Duke Energy officials have reported a spill of water containing the radioactive element tritium last weekend at their Catawba Nuclear Power Plant in northern York County, S.C.
The amount of water containing the tritium was small, Duke Energy officials say, and the entire incident fell below the standards required by the Nuclear Regulatory Commission for filing a report.
“The amount spilled was less than 100 gallons containing a very small amount of tritium, triggering our voluntary report to the NRC, state and county officials,” said Mary Kathryn Green, a Duke spokeswoman.
The spill took place about 11:30 p.m. Saturday, according to a report filed with the NRC. In the report, Duke Energy said the incident happened while crews were conducting planned maintenance of Unit 2.
“Water from the main condenser was being pumped to a site collection pond and overflowed, due to exceeding capacity,” the report said. “The source of the spill was stopped.”
Green said the radioactive water was contained one-tenth of a mile inside Duke Energy’s property and was not a threat to any drinking wells.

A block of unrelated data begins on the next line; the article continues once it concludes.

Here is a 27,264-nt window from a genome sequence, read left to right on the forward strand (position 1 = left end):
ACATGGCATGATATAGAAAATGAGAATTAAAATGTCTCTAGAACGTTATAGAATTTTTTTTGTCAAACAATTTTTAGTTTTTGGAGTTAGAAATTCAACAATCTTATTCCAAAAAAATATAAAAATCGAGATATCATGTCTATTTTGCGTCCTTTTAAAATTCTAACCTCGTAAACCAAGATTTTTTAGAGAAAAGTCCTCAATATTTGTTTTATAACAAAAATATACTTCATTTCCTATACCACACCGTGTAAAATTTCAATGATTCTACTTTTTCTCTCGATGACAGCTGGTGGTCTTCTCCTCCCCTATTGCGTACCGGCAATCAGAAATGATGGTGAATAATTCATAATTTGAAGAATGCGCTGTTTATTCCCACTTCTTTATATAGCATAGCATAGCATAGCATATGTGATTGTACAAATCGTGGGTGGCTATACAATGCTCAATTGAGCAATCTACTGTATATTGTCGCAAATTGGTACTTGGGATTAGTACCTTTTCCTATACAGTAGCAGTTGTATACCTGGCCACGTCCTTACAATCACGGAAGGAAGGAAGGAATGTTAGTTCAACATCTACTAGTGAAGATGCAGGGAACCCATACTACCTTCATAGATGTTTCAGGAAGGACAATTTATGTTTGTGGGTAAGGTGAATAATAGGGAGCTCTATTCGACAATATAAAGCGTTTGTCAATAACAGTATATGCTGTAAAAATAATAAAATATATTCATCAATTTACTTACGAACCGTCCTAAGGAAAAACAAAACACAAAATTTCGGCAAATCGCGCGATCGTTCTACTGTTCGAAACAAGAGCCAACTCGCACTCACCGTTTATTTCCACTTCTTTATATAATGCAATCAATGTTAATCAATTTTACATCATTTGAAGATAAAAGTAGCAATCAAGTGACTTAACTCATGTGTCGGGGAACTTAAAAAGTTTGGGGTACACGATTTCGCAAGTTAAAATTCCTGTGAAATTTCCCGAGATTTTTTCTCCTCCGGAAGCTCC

According to the report, the water contained 8,134 picocuries of tritium per liter. The EPA allows up to 20,000 picocuries per liter in regular drinking water.
Tom Clements, an environmentalist based in Columbia, said the incident was troubling. “Accumulation of tritium-containing water in an on-site collection pond could pose an eventual threat to groundwater,” Clements said.
Green said Duke Energy has a long history of monitoring groundwater supplies and its program is subject to NRC oversight. “There are 46 groundwater monitoring wells across the Catawba plant site,” she said. “We regularly monitor and sample all of our wells.”
Lyttle: 704-358-6107; Twitter: @slyttle
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